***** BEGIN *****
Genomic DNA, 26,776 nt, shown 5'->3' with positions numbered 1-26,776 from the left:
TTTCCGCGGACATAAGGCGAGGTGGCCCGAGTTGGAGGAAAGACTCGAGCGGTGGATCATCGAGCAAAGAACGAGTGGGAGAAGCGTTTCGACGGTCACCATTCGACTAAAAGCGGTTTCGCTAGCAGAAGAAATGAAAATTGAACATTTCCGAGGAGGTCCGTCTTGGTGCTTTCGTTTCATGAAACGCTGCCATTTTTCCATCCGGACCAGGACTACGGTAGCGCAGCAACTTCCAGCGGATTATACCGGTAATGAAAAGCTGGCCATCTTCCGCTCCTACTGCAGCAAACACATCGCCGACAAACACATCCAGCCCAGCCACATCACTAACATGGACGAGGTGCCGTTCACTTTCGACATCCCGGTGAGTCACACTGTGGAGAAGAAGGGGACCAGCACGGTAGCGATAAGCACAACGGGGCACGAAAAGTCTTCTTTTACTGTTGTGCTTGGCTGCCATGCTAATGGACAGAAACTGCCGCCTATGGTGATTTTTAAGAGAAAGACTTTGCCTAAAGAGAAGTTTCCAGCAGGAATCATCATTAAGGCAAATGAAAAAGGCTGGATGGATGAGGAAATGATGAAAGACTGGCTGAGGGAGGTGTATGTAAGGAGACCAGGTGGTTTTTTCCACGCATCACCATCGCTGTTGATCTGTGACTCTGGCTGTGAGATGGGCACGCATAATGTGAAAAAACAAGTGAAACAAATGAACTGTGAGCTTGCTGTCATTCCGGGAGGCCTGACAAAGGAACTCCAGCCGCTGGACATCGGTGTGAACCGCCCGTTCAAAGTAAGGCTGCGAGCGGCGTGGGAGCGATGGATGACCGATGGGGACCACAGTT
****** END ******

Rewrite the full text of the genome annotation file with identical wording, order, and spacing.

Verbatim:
Genomic DNA, 26,776 nt, shown 5'->3' with positions numbered 1-26,776 from the left:
TTTCCGCGGACATAAGGCGAGGTGGCCCGAGTTGGAGGAAAGACTCGAGCGGTGGATCATCGAGCAAAGAACGAGTGGGAGAAGCGTTTCGACGGTCACCATTCGACTAAAAGCGGTTTCGCTAGCAGAAGAAATGAAAATTGAACATTTCCGAGGAGGTCCGTCTTGGTGCTTTCGTTTCATGAAACGCTGCCATTTTTCCATCCGGACCAGGACTACGGTAGCGCAGCAACTTCCAGCGGATTATACCGGTAATGAAAAGCTGGCCATCTTCCGCTCCTACTGCAGCAAACACATCGCCGACAAACACATCCAGCCCAGCCACATCACTAACATGGACGAGGTGCCGTTCACTTTCGACATCCCGGTGAGTCACACTGTGGAGAAGAAGGGGACCAGCACGGTAGCGATAAGCACAACGGGGCACGAAAAGTCTTCTTTTACTGTTGTGCTTGGCTGCCATGCTAATGGACAGAAACTGCCGCCTATGGTGATTTTTAAGAGAAAGACTTTGCCTAAAGAGAAGTTTCCAGCAGGAATCATCATTAAGGCAAATGAAAAAGGCTGGATGGATGAGGAAATGATGAAAGACTGGCTGAGGGAGGTGTATGTAAGGAGACCAGGTGGTTTTTTCCACGCATCACCATCGCTGTTGATCTGTGACTCTGGCTGTGAGATGGGCACGCATAATGTGAAAAAACAAGTGAAACAAATGAACTGTGAGCTTGCTGTCATTCCGGGAGGCCTGACAAAGGAACTCCAGCCGCTGGACATCGGTGTGAACCGCCCGTTCAAAGTAAGGCTGCGAGCGGCGTGGGAGCGATGGATGACCGATGGGGACCACAGTT